For many years, racial and ethnic stereotypes have been portrayed on multiple television programs. These stereotypes are still illustrated on a day-to-day basis even though times have changed. Racial or ethnic stereotypes should not be perpetuated on certain television programs. These stereotypes provide false information about groups, do not account for every person, allow older generations to influence younger generations, create tension between groups, and affect people in many ways.
To begin, racial or ethnic stereotypes on certain television programs provide false information about groups of people. The characters illustrated in these programs are formed by what writers believe. When a show is created, the writers take the basic features of a character and expand based on what they think viewers will enjoy. Yet these creations can be biased due to how hard the writer is willing to work.
For example, the show Everybody Hates Chris portrays an African-American family living in Bed-Sty, Brooklyn. The family is shown as living from paycheck to paycheck and trying to better their lives. Yet, the neighborhood around them influences many of their decisions. Many of the minor characters are portrayed as African-American people who will do anything in order to survive, such as murder or steal. It also shows the Caucasian persons as being superior and “better”.
Another example would be the show George Lopez. This show is based on a Mexican-Cuban family living in Los Angeles. The family goes through struggles, such as their son having dyslexia, their daughter joining private school, and George trying to find his biological father.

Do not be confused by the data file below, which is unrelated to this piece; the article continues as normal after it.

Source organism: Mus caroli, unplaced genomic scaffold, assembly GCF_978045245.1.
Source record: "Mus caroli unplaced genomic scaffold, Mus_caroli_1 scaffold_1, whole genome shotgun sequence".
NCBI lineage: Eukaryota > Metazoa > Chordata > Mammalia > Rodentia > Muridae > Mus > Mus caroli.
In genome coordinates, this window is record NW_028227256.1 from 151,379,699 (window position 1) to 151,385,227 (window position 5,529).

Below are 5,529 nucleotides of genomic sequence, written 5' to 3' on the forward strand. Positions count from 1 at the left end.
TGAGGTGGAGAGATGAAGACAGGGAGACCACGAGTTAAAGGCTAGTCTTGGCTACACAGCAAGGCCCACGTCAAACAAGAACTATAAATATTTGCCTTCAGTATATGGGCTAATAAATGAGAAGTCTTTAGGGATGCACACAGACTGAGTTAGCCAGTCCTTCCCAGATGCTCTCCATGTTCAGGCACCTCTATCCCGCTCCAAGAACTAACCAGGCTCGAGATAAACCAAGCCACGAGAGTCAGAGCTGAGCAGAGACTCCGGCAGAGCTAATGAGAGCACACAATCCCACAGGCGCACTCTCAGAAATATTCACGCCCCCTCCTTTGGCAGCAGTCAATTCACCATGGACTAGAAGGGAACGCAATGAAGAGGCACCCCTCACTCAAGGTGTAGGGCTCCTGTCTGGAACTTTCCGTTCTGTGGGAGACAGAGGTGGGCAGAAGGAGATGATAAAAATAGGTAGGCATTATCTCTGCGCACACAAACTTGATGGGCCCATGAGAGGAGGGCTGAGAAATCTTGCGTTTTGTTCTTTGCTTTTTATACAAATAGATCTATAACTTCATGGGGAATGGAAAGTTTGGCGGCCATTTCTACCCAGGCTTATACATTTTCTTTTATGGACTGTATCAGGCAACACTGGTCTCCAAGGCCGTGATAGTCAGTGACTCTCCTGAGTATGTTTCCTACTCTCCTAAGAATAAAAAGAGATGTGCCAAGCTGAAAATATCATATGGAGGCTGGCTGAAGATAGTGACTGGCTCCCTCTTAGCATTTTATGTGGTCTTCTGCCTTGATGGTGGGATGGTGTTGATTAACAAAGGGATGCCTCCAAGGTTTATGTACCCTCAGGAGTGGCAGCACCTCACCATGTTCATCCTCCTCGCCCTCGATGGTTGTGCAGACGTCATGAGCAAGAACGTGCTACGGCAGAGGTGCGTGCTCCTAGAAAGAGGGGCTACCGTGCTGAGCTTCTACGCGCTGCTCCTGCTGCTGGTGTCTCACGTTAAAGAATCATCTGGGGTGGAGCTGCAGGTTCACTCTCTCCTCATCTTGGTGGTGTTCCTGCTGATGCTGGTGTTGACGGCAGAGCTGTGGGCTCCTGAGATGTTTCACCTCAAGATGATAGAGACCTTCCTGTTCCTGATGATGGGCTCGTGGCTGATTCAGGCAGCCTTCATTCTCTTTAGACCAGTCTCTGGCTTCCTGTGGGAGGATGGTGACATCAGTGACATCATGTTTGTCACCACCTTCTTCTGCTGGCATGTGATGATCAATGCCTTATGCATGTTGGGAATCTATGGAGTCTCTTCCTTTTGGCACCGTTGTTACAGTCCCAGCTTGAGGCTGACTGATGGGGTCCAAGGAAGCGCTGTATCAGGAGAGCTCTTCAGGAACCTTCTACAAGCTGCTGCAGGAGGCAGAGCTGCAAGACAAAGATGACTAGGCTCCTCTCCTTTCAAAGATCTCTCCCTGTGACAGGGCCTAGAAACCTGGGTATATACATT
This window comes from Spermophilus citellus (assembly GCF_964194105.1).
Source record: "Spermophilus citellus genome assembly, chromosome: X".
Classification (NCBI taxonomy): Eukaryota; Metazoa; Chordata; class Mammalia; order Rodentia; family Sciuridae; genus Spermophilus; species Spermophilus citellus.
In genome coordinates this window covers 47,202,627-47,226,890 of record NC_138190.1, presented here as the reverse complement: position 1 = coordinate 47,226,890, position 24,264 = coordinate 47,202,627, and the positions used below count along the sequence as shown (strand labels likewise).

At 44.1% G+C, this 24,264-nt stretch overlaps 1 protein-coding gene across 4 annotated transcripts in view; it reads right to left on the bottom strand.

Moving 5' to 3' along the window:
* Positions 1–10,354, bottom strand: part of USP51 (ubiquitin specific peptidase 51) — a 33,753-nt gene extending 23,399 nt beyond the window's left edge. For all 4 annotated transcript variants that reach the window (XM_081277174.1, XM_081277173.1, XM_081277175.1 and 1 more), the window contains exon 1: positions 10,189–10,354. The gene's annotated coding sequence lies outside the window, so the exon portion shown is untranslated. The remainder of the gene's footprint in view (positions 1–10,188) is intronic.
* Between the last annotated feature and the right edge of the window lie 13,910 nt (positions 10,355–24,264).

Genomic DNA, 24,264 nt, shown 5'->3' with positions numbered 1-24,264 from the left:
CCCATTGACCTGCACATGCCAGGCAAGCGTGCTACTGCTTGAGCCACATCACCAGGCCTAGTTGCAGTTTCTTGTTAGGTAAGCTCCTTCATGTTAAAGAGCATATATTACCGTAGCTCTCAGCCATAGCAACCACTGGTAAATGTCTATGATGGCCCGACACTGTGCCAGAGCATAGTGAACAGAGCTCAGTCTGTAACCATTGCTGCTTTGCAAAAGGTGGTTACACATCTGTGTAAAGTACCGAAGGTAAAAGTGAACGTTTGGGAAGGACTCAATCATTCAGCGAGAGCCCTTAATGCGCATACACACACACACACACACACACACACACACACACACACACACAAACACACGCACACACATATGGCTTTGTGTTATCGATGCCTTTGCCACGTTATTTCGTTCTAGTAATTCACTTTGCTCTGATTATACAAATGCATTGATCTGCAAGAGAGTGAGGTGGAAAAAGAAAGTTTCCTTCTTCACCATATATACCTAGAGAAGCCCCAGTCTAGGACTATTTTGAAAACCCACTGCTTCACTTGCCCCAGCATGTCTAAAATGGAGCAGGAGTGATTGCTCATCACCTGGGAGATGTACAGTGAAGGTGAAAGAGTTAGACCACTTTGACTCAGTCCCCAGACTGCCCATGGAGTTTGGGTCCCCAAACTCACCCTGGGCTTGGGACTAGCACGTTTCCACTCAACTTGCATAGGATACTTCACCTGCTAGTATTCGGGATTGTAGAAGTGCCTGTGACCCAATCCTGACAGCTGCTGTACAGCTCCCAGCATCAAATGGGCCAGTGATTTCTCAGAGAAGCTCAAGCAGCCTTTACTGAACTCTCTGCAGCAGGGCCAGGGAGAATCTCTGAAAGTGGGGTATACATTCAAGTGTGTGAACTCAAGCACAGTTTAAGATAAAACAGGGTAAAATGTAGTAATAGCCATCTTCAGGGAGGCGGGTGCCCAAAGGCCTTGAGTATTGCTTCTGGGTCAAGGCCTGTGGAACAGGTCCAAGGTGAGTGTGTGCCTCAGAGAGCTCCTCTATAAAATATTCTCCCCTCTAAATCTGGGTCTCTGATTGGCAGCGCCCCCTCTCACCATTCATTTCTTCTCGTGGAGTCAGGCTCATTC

Many of the statements and visuals portrayed are those that negatively illustrate how Mexicans and Cubans act. It portrays the Caucasian group as successful and ambitious, while the Hispanic group is shown as lethargic and simple-minded.
An additional example would be Good Times, which illustrates the story of an African-American family living in Chicago. The storyline shows how hard this family works to attempt to move out of the “ghetto”. Their home is portrayed as a cramped apartment that constantly needs repair. The family also goes through many situations, ranging from marriage and happiness to death and sorrow. This family is seen by others in the program as “hard workers, even though they may not get anywhere”. Caucasians are portrayed as of a higher class and therefore carry more importance.
A well-known fact associated with stereotypes is that negative events and characteristics of out-group members are attributed to their personal dispositions while negative events and characteristics of in-group members are attributed to situational factors (Pettigrew, 1979) (Izumi and Hammonds). Stereotypes are thus distinct from racial attitudes, which reflect affective evaluations or preferences, where one group is consistently considered more positively and another more negatively (Pauker, Ambady and Apfelbaum)....